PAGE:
In the following video, 3D printing specialist Steve Heller interviews Conor MacCormack, CEO of Mcor Technologies, an Ireland-based 3D printing company that uses ordinary copy paper as the primary material in its printers, during EuroMold 2014, the world's largest 3D printing conference, held in Frankfurt, Germany, in November.
The pair talk about the rise of the 3D-printed selfie and what it'll take to reach critical mass. Ultimately, MacCormack believes Mcor's suite of full-color 3D printers that have significantly lower operating costs -- up to five times cheaper than the full-color competition -- are well suited to drive the price of the 3D-printed selfie down to an attractive price point.
A full transcript follows the video.
Steve Heller: We've seen a lot of these 3D-printed-selfie booths, if you will, around the EuroMold show. I know a lot of the technology uses a Z Corp technology, right, 3D Systems-based multi-material, full-color technology?
Conor MacCormack: Yes.
Heller: I was wondering if you could talk about the evolution of that. Is this the real deal? Right now, a 3D-printed selfie could be anywhere from $50 to $300, as you were saying earlier. Obviously, that price point needs to come down. You think that maybe Mcor could be a good fit for that.
MacCormack: Yes, I think people have underestimated -- I don't know how many people have said it to me here over the last two days. People have underestimated how big that [3D printed selfie] market is growing.
People thought it was a bit of a gimmicky idea. Who's going to get a scan of themselves or whatever, and what will be the function of it? But they're missing the point that if you can connect with somebody on an emotive level...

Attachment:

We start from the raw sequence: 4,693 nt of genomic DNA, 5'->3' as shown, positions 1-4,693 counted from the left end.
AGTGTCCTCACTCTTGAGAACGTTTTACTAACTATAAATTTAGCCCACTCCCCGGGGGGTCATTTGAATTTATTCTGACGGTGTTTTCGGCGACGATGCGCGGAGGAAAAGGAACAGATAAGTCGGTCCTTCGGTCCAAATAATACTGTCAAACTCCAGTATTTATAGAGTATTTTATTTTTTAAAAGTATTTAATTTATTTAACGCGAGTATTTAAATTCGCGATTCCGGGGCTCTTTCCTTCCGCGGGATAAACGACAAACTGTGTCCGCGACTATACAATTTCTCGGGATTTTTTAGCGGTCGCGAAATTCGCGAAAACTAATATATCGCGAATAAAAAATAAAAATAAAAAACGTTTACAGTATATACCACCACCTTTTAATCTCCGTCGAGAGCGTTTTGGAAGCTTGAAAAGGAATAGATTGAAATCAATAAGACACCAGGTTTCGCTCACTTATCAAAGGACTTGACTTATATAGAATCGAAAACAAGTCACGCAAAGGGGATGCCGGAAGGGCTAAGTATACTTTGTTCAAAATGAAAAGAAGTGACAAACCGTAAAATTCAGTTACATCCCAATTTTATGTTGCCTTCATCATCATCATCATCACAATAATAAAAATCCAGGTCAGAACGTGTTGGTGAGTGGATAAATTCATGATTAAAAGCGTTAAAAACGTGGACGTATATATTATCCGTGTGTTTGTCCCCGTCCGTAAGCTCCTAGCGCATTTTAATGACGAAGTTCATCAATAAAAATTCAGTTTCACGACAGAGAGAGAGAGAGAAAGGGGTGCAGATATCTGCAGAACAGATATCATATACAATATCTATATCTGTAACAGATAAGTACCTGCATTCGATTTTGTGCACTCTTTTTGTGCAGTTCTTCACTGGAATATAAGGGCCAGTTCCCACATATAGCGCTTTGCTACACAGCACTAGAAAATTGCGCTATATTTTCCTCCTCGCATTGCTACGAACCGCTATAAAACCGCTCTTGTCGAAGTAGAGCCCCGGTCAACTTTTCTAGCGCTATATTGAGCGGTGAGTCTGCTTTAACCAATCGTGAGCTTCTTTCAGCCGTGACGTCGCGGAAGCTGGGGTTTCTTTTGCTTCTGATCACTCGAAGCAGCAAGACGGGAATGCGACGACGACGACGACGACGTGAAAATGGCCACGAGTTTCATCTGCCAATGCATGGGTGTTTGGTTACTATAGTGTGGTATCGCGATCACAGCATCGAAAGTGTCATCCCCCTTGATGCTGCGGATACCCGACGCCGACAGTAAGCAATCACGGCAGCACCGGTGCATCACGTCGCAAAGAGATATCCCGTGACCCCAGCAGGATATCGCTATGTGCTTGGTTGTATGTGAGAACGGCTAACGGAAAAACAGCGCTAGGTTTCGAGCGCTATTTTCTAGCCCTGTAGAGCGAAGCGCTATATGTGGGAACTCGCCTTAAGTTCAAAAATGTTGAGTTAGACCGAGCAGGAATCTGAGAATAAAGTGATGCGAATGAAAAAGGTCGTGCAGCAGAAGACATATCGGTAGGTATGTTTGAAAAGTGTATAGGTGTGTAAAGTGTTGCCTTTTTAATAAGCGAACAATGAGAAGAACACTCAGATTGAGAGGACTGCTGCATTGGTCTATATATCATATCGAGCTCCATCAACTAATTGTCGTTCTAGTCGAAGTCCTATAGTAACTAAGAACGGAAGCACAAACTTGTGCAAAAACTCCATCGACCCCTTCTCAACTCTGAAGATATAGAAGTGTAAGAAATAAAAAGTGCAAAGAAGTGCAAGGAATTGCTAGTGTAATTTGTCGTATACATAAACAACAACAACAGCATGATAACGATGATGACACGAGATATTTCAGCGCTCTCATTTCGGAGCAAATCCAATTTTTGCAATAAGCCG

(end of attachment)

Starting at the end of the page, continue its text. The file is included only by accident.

It's something very strange about looking at yourself or someone that you know in a 3D printed sense. It's a bit of fun, and that's fine. It doesn't all have to be part of a jet engine or something that goes into an aircraft. It's fine to have something that's a bit of fun.
When you look at these models here, something that's pure white or something that's full color, people are going to gravitate toward the full color, so the higher color quality is going to really only expand that market. I think that whole size of the industry is going to get really, really big.
If you look at, say, for example, photographs, the 2D photograph industry, I believe that's a $200-$300 billion industry, and that industry is in a bit of a decline as maybe people are printing their images in different ways. That's a real, real good opportunity for people in the 3D printing sense to actually tap into that.
I keep on calling these the "ultimate selfie." When you turn on your Instagram instantly, the first thing it does is it's pointing back at you -- it's not pointing out. We're in that nation. We're in that kind of era where people are taking scans of themselves and photographs of themselves, so I think people are underestimating the desire and the demand to print that.
When you want to get something that you'd have in your home or give to somebody as a gift, the two big things are price point and then the color quality.
If price point and color quality are the two big drivers in there, then we're [Mcor is] very, very well, perfectly suited for that because running cost, as I said earlier we can be in full color maybe five times cheaper. Something that's into that price range, something that's $25, we're $5. That's the kind of things that we're talking about. It's big, big changes.
That means that people can set up businesses, people can become [3D printing service] bureaus. They can buy [3D printer] machines and they can offer the service. You will see this all over.
The [3D] scanners are becoming really, really small. You don't need the big booths or a big investment, to get a big photo booth. You can get a scanner to fit over your iPad, you can use your mobile phone and scan people.
That's getting better and better, literally on a month-per-month basis, and it's all software-driven. It's new algorithms that make the color matching better, make the geometry better, and then you're going to be at the sweet spot where people will say, "Yes, that's good enough quality. That's the right price point for a gift. I'm not going to pay $300 for it, but I'll pay maybe $30 for it."
There is a number in there that actually will really accelerate it, and then it's a case of can we make them fast enough, and how many machines are needed to tap into that massive market?